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#TBH: Basic Challenges to Millennials Who Can’t Even

By Regan Blanton King
May 2019 | Review by Tom Allen
  • Publisher: Abbott Press
  • ISBN: 978-1-45822-159-9
  • Pages: 110
  • Price: £7.95
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Book Review

This book provides a balanced and biblical remedy to the issues that characterise the millennial generation (loosely defined as those people who reached adulthood in the twenty-first century). As well as challenging any readers born into that category, the book would also benefit believers seeking to evangelise that young generation. It will help them understand their worldview, their attitudes, their difficulties and how the word of God addresses them.

Regan King doesn’t pull any punches when dealing with traits of millennials. Much of his analysis is spot on, much needed and readily identifiable. As a millennial myself, I was also challenged. It helped me see the areas where I have adopted some of the sinful attitudes that characterise my generation.

A few stand-out points were as follows. There is a tendency among millennials to view faith as a solely individualistic endeavour. They are often reluctant to submit themselves to the authoritative teaching of the local church: it’s all about their personal ‘relationship with Jesus’.

King refutes this argument by stating that Christianity is a religion (James 1:26-27): ‘the worship of a personal God, a system of faith and worship and a devotion to such a life of worship’ (p.2). In other words millennials need to realise that they are not the authority in matters of faith and practice, but God and his word are.

#TBH goes on to challenge the millennial instinct to view objective standards as negative, restrictive and harmful. Indeed, millennials often think that freedom is found outside of established patterns of right and wrong. King helpfully brings out the fact that God defines right and wrong, that we are saved in order that we would obey, and that in so doing we discover the freedom of following God’s good and wise commandments.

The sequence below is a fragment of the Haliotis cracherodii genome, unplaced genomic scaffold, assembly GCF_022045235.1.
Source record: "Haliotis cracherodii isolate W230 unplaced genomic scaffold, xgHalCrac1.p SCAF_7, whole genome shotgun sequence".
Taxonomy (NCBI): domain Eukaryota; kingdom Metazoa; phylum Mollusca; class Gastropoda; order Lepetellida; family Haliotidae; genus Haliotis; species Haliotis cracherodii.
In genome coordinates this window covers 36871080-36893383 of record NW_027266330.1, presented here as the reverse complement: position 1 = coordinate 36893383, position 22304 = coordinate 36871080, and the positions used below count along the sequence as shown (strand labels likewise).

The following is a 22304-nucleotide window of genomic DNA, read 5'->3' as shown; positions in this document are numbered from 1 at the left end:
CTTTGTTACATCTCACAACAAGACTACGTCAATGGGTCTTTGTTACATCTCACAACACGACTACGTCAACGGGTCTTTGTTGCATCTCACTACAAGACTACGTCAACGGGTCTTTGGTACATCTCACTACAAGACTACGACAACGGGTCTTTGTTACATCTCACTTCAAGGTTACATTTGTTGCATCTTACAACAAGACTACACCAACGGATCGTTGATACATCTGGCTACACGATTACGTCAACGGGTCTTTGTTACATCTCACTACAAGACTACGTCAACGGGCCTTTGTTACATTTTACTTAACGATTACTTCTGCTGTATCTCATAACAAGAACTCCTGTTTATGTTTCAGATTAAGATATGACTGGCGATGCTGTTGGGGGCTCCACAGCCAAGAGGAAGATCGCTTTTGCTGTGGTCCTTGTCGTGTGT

Other issues are dealt with well. For example, my generation’s general ignorance of history, disregard of aged wisdom, desire to question everything that they have inherited and the sense of entitlement which results in a lack of commitment when the going gets tough. The book is biblically robust in addressing these issues.

However, there were times when the tone of the book became rather confrontational. At one point it is a bit flippant, reporting blasphemous words and implying certain swear words, leaving your imagination to fill the blank. I found this unnecessary in order to make the point. For me, it was a stumbling block. There were also a few places where I felt a point did not lead on logically from the last due to the punchy nature of the book. That said, reading the book was a blessing and I recommend it.

Tom Allen

Belvedere

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